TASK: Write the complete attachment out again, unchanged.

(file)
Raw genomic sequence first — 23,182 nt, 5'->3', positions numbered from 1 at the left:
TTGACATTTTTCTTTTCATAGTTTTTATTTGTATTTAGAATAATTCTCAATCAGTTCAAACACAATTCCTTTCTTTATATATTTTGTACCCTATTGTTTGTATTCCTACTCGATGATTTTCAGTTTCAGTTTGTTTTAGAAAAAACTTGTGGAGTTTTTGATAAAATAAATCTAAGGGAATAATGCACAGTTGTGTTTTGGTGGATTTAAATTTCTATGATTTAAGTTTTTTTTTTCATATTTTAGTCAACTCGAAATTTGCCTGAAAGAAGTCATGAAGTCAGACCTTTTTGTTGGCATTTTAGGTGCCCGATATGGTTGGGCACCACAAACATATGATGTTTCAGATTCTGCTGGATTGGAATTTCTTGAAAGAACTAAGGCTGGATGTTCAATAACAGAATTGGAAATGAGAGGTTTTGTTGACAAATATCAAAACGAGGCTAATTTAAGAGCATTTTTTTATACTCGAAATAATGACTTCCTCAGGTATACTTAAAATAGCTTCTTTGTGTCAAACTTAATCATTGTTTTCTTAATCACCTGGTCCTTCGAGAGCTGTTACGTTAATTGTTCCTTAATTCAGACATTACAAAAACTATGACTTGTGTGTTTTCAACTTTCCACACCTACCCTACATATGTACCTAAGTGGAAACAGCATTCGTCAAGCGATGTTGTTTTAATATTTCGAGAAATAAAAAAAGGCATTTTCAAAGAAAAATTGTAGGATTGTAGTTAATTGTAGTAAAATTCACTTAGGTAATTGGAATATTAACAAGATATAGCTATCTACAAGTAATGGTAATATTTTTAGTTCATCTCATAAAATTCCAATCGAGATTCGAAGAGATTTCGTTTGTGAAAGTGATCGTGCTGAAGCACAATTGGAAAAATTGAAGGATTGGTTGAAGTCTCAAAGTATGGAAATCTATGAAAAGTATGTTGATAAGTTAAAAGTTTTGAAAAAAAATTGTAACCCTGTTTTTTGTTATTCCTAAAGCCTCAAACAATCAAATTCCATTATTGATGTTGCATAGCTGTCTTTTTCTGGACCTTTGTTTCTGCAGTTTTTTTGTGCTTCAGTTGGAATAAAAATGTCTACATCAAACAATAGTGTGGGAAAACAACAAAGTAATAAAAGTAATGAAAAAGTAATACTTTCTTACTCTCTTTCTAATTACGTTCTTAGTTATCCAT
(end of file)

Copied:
Raw genomic sequence first — 23,182 nt, 5'->3', positions numbered from 1 at the left:
TTGACATTTTTCTTTTCATAGTTTTTATTTGTATTTAGAATAATTCTCAATCAGTTCAAACACAATTCCTTTCTTTATATATTTTGTACCCTATTGTTTGTATTCCTACTCGATGATTTTCAGTTTCAGTTTGTTTTAGAAAAAACTTGTGGAGTTTTTGATAAAATAAATCTAAGGGAATAATGCACAGTTGTGTTTTGGTGGATTTAAATTTCTATGATTTAAGTTTTTTTTTTCATATTTTAGTCAACTCGAAATTTGCCTGAAAGAAGTCATGAAGTCAGACCTTTTTGTTGGCATTTTAGGTGCCCGATATGGTTGGGCACCACAAACATATGATGTTTCAGATTCTGCTGGATTGGAATTTCTTGAAAGAACTAAGGCTGGATGTTCAATAACAGAATTGGAAATGAGAGGTTTTGTTGACAAATATCAAAACGAGGCTAATTTAAGAGCATTTTTTTATACTCGAAATAATGACTTCCTCAGGTATACTTAAAATAGCTTCTTTGTGTCAAACTTAATCATTGTTTTCTTAATCACCTGGTCCTTCGAGAGCTGTTACGTTAATTGTTCCTTAATTCAGACATTACAAAAACTATGACTTGTGTGTTTTCAACTTTCCACACCTACCCTACATATGTACCTAAGTGGAAACAGCATTCGTCAAGCGATGTTGTTTTAATATTTCGAGAAATAAAAAAAGGCATTTTCAAAGAAAAATTGTAGGATTGTAGTTAATTGTAGTAAAATTCACTTAGGTAATTGGAATATTAACAAGATATAGCTATCTACAAGTAATGGTAATATTTTTAGTTCATCTCATAAAATTCCAATCGAGATTCGAAGAGATTTCGTTTGTGAAAGTGATCGTGCTGAAGCACAATTGGAAAAATTGAAGGATTGGTTGAAGTCTCAAAGTATGGAAATCTATGAAAAGTATGTTGATAAGTTAAAAGTTTTGAAAAAAAATTGTAACCCTGTTTTTTGTTATTCCTAAAGCCTCAAACAATCAAATTCCATTATTGATGTTGCATAGCTGTCTTTTTCTGGACCTTTGTTTCTGCAGTTTTTTTGTGCTTCAGTTGGAATAAAAATGTCTACATCAAACAATAGTGTGGGAAAACAACAAAGTAATAAAAGTAATGAAAAAGTAATACTTTCTTACTCTCTTTCTAATTACGTTCTTAGTTATCCAT